Flood mitigation efforts could pose a problem if the dry weather continues into the summer, according to hydrology expert John Pomeroy.
The University of Saskatchewan professor says the focus on water management has been entirely on flood control since Alberta's big flood in 2013. But drought management also must be part of the water management system, he says.
"So a dry dam does nothing for drought control, only flood control," he said.
"And so these are things that perhaps we need to rethink a little bit, because we're going to be seeing both. And we have to have water management systems that have dual purposes to them, and it's very difficult to design and operate water control systems that way."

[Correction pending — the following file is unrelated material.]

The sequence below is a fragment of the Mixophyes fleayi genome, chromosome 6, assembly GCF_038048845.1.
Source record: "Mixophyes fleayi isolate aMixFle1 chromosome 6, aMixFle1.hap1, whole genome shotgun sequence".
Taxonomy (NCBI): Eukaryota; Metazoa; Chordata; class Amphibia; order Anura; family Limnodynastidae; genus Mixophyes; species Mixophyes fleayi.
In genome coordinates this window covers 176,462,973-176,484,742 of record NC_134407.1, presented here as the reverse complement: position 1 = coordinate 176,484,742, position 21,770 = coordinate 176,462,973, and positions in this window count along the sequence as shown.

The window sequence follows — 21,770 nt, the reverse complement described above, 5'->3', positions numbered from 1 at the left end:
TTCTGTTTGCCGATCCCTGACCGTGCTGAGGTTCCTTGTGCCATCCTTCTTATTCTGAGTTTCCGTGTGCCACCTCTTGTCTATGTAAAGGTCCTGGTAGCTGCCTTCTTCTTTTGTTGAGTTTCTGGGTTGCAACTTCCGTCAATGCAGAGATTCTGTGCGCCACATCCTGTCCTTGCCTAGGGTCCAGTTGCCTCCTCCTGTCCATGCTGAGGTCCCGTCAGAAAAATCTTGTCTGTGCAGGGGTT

Farmers in southern Alberta are already bracing for what could be a tough growing season.
"We haven't had any rain so it's getting really dry," said Lynn Jacobson, the president of the Alberta Federation of Agriculture who has a grain and oilseeds farm near Enchant, Alta.
Jacobson says many farmers are starting to irrigate much earlier than usual. He says if it doesn't start raining in the next few days, he intends to haul out the sprinklers as well.
Pomeroy says the snow pack is unusually low this year and the early melt could lead to low stream flow levels this summer.
"Ironically, the reservoirs that would normally start to hold a lot of water this year are being operated partly for flood control, so they're being kept very low so they can hold potential flood waters," he said.
"But that means if we do start to enter into a drought situation there's much less we can do with those same reservoirs to alleviate the drought."